5 Data Centre Cooling Solutions


The efficient management of data centres has become increasingly important as professionals have placed greater emphasis on the use of information technology in recent years. Business owners have had to find effective means of organising server racks and optimising the use of energy.

The traditional method of air distribution has been deemed inefficient and the leading manufacturers have developed advanced air conditioning units. Sensible, budget-conscious IT specialists are reviewing alternative approaches.

Below you will find some of the options available:

1. Free Air Cooling

Professionals who've been put off by the high costs of integrating air conditioning units have utilised the ‘free air cooling’ method. This involves the filtering and circulation of cold air from the outdoor environment. The cold air can be drawn from rivers, lakes and other water sources. However, industrial air conditioning units must be used if the extracted 'free air' is too cold.

2. Evaporative Cooling

People have traditionally adopted the method of evaporative cooling to regulate the temperature of their homes. This is a simple process which involves the evaporation of warm air and circulation via electronic coolers. However, evaporative cooling systems are far cheaper to run and maintain than the alternative air conditioners. They are a particularly sensible option for businesses based in hot and humid areas.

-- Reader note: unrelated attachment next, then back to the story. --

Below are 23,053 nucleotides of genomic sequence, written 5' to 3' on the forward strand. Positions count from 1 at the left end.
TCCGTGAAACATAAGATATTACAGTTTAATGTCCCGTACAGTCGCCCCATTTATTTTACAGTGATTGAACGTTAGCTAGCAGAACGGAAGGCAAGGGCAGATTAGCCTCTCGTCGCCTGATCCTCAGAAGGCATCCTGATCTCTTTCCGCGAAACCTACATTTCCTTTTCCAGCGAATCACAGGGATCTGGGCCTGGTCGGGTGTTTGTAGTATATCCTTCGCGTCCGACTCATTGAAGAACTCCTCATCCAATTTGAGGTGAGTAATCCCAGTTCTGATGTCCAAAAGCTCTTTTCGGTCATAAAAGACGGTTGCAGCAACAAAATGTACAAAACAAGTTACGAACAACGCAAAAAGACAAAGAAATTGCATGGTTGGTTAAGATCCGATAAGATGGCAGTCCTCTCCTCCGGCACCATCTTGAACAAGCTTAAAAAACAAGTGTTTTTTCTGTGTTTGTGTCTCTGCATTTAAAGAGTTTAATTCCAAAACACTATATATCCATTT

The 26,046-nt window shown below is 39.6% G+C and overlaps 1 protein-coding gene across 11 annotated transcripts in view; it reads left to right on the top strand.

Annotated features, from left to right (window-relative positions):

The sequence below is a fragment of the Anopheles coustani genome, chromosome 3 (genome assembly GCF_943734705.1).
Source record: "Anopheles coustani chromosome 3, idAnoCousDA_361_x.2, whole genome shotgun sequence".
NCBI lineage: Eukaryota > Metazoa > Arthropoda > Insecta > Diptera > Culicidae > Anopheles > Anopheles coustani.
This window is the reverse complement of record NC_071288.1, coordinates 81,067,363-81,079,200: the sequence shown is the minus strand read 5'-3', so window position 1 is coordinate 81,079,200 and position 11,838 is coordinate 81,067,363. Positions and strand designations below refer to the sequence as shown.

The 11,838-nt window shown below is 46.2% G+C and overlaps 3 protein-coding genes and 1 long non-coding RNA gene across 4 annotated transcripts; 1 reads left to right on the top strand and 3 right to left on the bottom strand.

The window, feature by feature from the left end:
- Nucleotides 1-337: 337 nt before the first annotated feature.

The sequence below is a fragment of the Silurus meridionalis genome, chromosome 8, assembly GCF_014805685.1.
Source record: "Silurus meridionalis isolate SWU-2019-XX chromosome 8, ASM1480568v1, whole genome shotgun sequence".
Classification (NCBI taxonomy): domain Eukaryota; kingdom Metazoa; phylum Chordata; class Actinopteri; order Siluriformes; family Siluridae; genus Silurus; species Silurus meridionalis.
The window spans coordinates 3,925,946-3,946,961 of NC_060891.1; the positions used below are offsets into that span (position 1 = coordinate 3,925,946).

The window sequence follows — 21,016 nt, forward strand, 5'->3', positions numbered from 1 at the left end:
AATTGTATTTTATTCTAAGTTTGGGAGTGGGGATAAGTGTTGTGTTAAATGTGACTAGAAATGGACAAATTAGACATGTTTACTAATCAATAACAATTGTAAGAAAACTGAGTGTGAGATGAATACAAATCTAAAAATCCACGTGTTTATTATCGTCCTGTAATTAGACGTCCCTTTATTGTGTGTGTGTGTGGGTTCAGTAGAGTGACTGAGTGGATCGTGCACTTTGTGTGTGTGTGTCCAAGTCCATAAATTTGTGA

3. Liquid Cooling

It is an unfortunate truth that liquid and electronics don't generally mix. However, data centre engineers are now beginning to realise the multiple benefits of liquid cooling systems. It is little wonder considering the relative efficiency of air/liquid heat exchangers. Leading IT experts have also pointed out that the use of submersion cooling systems results in improved efficiency and computer functionality.  However, a number of businesses have been put off by the high costs of retrofitting and liquid supplies.

4. Containment Cooling

Containment cooling is an effective means of improving data centre energy efficiency. It entails the logical arrangement of aisles and the implementation of solid barriers for the separation of hot and cold air. It is also possible to install underfloor panels for the effective circulation of different air streams. The various methods of containment may be employed as a means of reducing the consumption of power and energy expenditure.

5. Hot Huts

Google developed the hot hut cooling system for the efficient storage of a huge and complex IT infrastructure. They organised the servers into groups of racks and rows. The individual units were sealed off from the floor in order to guarantee ultimate efficiency. Water based heat transfer methods were employed to limit the amount of wasted energy. Other companies have taken note of the cooling techniques adopted during this major project. However, it is worth pointing out that the hot hut system requires considerable maintenance.

If you’re interested in learning more about data centre operations, read our pages on colocation and our articles ‘Availability: how many 9s are enough?’ and ‘The cost of downtime.